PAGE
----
14/04/2017 07:48 BST | Updated 14/04/2017 07:48 BST

No News Is Good News

Savushkin via Getty Images

"If the problem can be solved why worry? If the problem cannot be solved worrying will do you no good." - Buddha

We all know the over bombardment of news isn't good for us. It's mentally draining. Five minutes from waking in the morning we might already be aware of ten people we don't know, but have the loosest connection with, in a situation we can't understand. What's the point of this?

It's a constant head f**ck.

It's not that I don't care what's happening around the world or in other countries to other people but at least throw in a possible solution, optimism, balance, rather than these bullet points of horror. It's the constant repetition too. My Facebook friends who I share similar interests, thoughts and views with must collectively end up sharing one particular news story at least fifty times a day.

The other morning I was half-halfheartedly making my way through a bowl of cornflakes as one of the main stories on the radio was how there's now further evidence that the Great Barrier Reef is dying. The negative and detrimental impact this is having on the ecosystem is huge. That was the information I was left with before leaving for work. How am I supposed to pretend that anything matters? Maybe I'm being slightly nihilistic, but It's too much.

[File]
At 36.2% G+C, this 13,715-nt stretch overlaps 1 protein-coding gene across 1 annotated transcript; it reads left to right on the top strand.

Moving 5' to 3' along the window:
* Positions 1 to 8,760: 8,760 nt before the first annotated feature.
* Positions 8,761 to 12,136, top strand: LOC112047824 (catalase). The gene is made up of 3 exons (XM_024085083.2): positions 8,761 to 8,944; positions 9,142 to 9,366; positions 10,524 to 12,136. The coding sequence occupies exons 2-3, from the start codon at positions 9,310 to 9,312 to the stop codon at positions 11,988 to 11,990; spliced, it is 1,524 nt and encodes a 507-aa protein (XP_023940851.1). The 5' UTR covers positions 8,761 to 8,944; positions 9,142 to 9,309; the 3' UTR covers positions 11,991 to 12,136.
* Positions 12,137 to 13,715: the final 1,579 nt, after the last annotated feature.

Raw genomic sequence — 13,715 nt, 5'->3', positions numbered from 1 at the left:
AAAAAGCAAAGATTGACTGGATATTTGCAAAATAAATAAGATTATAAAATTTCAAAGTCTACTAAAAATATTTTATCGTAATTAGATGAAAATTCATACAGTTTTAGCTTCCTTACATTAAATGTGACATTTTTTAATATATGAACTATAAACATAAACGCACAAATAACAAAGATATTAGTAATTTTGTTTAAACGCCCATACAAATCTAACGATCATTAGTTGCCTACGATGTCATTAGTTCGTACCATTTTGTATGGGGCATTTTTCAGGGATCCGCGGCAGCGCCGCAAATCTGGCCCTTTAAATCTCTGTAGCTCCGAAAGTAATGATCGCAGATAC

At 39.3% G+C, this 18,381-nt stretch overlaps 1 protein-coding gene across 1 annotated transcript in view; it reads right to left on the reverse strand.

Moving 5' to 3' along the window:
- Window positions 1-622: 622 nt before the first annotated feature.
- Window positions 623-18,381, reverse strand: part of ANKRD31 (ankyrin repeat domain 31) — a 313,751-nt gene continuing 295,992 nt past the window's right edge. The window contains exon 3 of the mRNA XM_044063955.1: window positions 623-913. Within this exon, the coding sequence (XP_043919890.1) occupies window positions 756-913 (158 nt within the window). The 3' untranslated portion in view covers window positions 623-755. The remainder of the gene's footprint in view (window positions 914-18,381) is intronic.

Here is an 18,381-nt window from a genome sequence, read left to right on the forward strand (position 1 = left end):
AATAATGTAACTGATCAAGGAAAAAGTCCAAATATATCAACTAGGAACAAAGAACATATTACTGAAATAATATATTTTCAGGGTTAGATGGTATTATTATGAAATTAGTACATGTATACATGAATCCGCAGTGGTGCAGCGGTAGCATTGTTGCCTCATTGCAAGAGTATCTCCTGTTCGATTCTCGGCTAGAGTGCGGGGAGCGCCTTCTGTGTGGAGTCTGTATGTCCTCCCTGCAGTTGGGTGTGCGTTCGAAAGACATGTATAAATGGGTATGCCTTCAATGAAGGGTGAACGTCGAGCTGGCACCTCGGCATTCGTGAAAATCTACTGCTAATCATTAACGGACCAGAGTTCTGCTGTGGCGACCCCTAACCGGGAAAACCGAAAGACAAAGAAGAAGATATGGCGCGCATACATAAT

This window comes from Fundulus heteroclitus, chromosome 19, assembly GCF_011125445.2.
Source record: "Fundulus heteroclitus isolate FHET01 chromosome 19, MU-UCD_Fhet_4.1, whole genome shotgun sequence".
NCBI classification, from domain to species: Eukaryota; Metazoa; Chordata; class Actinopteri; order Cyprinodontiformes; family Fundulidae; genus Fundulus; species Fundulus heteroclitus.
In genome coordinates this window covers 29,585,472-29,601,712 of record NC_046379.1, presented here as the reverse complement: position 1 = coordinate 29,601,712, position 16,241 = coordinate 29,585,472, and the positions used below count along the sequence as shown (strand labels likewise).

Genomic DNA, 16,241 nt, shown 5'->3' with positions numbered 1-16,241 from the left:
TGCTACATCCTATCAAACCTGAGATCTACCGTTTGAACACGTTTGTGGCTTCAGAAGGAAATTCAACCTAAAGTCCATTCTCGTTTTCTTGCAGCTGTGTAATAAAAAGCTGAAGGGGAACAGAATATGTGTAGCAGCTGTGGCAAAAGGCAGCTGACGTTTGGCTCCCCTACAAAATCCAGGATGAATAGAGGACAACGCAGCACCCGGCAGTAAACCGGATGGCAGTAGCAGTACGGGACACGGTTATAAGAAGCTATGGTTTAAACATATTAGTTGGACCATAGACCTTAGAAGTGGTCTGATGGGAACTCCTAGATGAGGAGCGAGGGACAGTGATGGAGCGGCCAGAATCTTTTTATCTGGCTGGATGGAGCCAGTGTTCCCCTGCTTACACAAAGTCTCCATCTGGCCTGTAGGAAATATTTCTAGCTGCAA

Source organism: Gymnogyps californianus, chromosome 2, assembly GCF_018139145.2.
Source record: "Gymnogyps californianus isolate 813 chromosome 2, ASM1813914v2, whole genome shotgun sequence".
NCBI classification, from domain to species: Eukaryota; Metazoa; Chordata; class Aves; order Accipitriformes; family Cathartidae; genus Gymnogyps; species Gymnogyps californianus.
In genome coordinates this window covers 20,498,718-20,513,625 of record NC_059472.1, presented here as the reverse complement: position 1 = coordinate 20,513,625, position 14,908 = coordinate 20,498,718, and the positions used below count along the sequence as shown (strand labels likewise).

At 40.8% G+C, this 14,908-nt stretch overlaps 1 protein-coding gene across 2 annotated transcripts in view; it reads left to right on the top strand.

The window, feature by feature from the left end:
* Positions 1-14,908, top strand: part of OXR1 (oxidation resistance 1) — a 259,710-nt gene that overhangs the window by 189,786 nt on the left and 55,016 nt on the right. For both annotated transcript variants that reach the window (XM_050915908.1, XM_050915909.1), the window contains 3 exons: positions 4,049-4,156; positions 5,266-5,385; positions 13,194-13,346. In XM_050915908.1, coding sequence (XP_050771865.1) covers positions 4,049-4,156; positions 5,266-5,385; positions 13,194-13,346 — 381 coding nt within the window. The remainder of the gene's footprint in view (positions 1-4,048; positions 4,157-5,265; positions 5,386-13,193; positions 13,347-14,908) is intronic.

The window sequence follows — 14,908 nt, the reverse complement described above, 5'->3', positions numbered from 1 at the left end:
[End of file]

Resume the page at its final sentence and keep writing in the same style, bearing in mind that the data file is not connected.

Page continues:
In my last post, I reflected on my time spent volunteering. During this period I went three months with very little exposure to any media. I lived with a few other volunteers on a fairly remote caravan park in Northern France which had very questionable WIFI. We spent the winter evenings either talking, drinking cheap red wine, sleeping or gathering around music. Days off doing laundry, drinking coffee, reading and eating croissants. Ignorance to the wider world was bliss. It was like going back to a simpler time. This was all my world was and needed to be.

Our brains are built with our own survival being a top priority. Almost everything we do is based on our own necessity to survive. Wearing a smart suit to a job interview might make us look and feel good but the underlying reason for wearing it is that we want the job for money, to buy food, so we don't die. "Please don't let me die, I've got admin skills." However, fear is an emotion we're most responsive to and quick to act on, no matter how rational or irrational. It's an emotion that often gets used against us for manipulation. In certain situations, this quick response to fear can mean the difference between life and death. With this said, that fear response is triggered far too often by negative news, and when we're not able to act on it, it sits with us. It just eats away.

I'm not saying we should ban news or stop sharing views but let's not overload ourselves with it. There's a lot of good going on, problems being solved, people doing great work. Maybe I'm being naive but I do think we should try and enrich our lives with more optimistic, productive information rather than despair.